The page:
Speaking not only from the perspective of the Allen household, but also colonial Britons of the time, who considered themselves to be citizens of the British empire still, the war would appear to be a civil war. Yet, to a degree taken from “Common Sense,” the war was more of a period of radical reformation in its inception. Colonists didn’t necessarily all want to secede from the empire, but wanted to be taken seriously with the opportunity to still be protected by the mother-land from within and without the continent.
Speaking specifically from Mary Allen’s perspective, with Ethan Allen being as notable in the revolution as he was, it would be more appropriate for the war to be a more intensive civil war –one in which the colonies would ultimately secede from the empire if successful. The war split loyal Britons from patriotic Americans who had lived unabridged with one another for decades prior, making it a profound conflict with brothers fighting brothers.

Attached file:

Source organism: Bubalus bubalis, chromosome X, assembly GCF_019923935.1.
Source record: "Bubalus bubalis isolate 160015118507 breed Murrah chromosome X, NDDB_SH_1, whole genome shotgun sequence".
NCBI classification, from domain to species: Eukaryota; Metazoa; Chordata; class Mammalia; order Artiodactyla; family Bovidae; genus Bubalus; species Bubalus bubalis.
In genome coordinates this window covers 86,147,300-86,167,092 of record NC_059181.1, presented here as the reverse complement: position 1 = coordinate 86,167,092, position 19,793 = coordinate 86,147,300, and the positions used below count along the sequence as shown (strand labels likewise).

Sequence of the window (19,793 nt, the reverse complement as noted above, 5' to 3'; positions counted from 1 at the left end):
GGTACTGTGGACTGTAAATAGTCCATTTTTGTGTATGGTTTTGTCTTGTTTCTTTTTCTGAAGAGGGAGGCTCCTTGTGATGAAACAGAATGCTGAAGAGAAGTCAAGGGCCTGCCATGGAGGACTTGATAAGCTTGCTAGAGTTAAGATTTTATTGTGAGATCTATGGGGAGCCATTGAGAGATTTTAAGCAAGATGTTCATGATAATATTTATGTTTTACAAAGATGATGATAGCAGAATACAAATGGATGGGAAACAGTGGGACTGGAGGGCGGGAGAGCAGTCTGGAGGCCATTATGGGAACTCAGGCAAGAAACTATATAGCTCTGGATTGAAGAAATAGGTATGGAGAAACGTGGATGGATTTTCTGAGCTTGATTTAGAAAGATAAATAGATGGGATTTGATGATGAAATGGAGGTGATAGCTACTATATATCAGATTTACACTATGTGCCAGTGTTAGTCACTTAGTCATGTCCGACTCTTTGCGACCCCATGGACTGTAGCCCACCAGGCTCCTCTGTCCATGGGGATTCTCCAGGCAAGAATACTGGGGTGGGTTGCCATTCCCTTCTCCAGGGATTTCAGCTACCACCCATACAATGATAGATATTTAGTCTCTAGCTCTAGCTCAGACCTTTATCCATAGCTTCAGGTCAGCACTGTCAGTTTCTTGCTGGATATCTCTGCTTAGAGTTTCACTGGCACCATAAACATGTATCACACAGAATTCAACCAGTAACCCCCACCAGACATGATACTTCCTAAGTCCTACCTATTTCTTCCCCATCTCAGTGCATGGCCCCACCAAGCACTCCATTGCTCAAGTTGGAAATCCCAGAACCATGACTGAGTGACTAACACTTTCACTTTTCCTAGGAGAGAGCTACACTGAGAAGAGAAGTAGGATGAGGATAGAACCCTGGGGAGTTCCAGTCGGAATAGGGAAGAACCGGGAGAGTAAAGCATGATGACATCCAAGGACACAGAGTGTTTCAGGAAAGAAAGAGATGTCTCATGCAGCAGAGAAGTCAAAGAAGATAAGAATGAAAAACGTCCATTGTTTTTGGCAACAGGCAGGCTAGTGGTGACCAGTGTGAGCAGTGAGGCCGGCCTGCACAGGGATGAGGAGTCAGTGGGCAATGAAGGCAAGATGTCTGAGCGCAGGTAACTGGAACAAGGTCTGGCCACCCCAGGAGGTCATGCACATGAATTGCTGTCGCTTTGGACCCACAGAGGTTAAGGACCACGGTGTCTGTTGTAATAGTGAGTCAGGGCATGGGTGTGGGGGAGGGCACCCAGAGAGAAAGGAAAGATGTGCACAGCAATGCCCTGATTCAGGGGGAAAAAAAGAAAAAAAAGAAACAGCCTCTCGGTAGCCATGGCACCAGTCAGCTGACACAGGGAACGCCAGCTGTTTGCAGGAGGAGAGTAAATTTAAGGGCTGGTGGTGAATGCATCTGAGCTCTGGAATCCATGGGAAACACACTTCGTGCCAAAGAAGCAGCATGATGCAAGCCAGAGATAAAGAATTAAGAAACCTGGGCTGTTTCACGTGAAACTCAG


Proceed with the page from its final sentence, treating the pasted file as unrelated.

From my perspective, obviously looking back on the event as it happened with as many of the details as I could claim from multiple points of view, the war would appear to be a war deeply embedded in the fact that the colonists were experiencing treatment akin to conquered nations -like the Indian colony. As it was a sentiment among more educated colonists, the taxes imposed and the general intent behind the duties/acts applied to their way of life, had likened their role in the empire as servants or slaves for revenue. This inequality stems also from the lack of autonomy they had in the empire, that they as colonist ought to have the ability to decide the ways in which revenue was raised, by order of the crown. The lack of representation in parliament weighed heavily upon their perceived inequality. By this the war was not so much a classist struggle, but one for justice.